The damage done

The quarterback is not always as valuable as the man rushing after him

Originally Published: December 26, 2012
By Peter Keating | ESPN The Magazine
Numbers IlloDOGO for ESPNTeams should focus more on taking down the quarterback than getting their own signal caller.

I LOVE MESSING AROUND with all-encompassing uberstatistics as much as any geek, but you often learn more simply by counting stuff nobody has counted before. Take the sack. As NFL passing yards keep rising and offensive schemes keep expanding, sacks are becoming more valuable. The problem is that teams and fans don't know how valuable. Traditional stats can't answer that. But by consulting the play-by-play database kept by ESPN Stats & Info and counting the effects of sacks -- where they happen, when and how they influence games -- we can create a whole new metric (more on that in a minute) and understand the game in a different light. For instance, not all sacks are created equal: Quarterback takedowns vary widely in their effect on games. And in sacks' cumulative impact, the best pass rushers are at least as valuable as garden-variety QBs. NFL GMs, take heed.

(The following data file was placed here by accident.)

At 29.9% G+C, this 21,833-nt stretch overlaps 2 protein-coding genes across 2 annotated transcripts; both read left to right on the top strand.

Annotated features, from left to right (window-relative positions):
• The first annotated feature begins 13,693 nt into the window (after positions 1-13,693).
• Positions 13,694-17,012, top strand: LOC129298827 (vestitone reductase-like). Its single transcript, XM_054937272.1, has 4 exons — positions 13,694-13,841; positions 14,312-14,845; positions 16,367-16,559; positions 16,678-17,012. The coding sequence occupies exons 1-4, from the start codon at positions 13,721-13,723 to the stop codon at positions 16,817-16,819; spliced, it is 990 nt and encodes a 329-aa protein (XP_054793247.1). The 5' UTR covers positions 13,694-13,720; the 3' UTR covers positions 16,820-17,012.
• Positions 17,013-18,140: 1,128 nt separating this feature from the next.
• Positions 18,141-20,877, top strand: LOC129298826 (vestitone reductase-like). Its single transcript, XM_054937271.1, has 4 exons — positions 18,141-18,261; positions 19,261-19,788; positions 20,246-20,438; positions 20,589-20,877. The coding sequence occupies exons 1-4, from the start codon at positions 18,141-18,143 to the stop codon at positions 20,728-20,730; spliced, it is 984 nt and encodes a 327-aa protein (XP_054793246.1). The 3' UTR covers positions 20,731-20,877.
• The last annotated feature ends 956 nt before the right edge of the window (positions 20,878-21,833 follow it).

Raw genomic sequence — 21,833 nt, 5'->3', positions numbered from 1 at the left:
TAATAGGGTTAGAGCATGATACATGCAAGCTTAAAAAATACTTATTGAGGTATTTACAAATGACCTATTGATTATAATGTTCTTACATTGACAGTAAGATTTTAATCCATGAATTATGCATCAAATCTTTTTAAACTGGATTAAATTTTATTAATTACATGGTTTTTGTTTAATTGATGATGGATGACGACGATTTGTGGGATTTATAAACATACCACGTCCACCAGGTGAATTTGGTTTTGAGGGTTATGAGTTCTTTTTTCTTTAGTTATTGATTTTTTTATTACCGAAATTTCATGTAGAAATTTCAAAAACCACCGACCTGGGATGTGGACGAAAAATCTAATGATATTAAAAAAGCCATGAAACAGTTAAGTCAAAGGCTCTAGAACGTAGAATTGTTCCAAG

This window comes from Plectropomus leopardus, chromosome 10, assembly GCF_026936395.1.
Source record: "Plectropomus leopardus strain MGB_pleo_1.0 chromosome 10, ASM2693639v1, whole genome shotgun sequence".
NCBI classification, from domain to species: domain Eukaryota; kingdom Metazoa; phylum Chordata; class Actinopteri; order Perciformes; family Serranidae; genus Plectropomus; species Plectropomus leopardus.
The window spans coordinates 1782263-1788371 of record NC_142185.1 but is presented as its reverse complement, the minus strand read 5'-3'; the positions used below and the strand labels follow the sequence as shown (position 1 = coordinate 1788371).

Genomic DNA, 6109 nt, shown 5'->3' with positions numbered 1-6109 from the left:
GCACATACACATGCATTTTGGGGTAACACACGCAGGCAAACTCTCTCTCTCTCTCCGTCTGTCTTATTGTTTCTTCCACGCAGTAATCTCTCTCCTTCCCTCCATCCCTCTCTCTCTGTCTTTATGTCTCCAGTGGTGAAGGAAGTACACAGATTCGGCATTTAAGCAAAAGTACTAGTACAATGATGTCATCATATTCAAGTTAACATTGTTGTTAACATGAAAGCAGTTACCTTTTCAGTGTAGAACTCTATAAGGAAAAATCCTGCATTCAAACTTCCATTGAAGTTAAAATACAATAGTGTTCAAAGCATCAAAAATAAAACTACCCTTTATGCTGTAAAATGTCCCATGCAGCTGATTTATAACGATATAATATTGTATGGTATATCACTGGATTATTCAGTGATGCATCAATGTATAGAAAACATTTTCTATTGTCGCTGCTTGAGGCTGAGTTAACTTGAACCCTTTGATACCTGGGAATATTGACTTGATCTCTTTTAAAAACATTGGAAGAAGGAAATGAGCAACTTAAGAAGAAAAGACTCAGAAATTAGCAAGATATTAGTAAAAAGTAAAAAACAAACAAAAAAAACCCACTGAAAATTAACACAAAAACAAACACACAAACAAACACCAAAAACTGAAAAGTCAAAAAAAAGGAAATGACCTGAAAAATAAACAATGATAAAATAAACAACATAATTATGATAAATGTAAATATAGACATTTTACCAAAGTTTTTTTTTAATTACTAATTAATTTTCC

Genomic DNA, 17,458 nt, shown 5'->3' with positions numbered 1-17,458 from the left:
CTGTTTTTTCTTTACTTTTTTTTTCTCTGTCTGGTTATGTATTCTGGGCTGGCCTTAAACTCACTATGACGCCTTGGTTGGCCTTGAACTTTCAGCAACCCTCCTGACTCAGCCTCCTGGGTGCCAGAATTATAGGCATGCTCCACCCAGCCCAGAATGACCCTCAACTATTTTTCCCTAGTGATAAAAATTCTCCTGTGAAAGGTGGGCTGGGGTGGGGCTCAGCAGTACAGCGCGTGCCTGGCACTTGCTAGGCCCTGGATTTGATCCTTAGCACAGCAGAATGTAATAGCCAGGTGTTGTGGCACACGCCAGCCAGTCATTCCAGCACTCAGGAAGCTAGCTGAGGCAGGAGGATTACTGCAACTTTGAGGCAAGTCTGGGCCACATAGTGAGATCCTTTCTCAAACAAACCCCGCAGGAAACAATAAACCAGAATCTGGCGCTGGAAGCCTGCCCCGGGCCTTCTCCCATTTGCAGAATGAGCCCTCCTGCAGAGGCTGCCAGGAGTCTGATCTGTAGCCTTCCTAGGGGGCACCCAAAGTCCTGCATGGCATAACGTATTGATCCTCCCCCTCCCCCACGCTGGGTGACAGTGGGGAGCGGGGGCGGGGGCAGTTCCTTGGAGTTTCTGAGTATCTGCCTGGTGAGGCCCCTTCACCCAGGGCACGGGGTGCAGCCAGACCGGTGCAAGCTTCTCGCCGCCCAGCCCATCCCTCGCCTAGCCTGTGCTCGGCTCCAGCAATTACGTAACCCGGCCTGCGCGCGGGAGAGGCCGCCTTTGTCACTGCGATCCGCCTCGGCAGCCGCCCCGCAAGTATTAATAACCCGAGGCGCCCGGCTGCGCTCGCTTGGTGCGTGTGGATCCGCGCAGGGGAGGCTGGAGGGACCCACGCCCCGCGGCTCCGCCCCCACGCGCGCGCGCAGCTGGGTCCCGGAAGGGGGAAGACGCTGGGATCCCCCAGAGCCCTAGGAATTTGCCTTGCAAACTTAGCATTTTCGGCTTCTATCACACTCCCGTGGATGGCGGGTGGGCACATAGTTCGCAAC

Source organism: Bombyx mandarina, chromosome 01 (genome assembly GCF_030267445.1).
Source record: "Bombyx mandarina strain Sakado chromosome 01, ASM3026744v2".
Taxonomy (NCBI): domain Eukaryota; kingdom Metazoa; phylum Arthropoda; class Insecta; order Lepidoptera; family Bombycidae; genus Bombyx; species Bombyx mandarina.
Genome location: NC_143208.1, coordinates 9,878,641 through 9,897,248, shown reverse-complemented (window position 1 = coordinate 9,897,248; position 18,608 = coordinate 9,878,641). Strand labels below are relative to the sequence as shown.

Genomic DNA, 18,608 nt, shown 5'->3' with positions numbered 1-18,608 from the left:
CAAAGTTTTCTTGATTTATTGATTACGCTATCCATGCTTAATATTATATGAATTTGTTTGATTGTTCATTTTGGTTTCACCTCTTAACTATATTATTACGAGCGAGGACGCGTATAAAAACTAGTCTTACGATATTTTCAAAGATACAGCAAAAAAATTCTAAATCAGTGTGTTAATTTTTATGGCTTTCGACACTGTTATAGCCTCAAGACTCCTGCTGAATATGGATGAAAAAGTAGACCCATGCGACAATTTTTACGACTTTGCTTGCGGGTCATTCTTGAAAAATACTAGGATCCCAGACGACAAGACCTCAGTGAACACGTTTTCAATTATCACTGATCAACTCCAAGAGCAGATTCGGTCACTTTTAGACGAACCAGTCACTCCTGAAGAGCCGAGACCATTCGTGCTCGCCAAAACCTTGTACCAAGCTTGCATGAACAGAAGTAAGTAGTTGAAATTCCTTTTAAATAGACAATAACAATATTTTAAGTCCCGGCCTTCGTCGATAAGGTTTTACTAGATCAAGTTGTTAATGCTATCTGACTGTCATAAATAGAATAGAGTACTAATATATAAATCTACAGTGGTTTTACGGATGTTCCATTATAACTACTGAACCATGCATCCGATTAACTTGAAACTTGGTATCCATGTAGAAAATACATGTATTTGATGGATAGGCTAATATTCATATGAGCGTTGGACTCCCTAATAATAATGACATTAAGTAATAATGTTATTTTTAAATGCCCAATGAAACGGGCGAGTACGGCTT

Peter Keating is a senior writer at ESPN The Magazine, where he covers investigative and statistical subjects. He started writing "The Biz," a column looking at sports business from the fan's point of view, in 1999. He also coordinates the Magazine's annual "Ultimate Standings" project, which ranks all pro franchises according to how much they give back to fans. His work on concussions in football has earned awards from the Deadline Club, the New York Press Club and the Center for the Study of Sport in Society.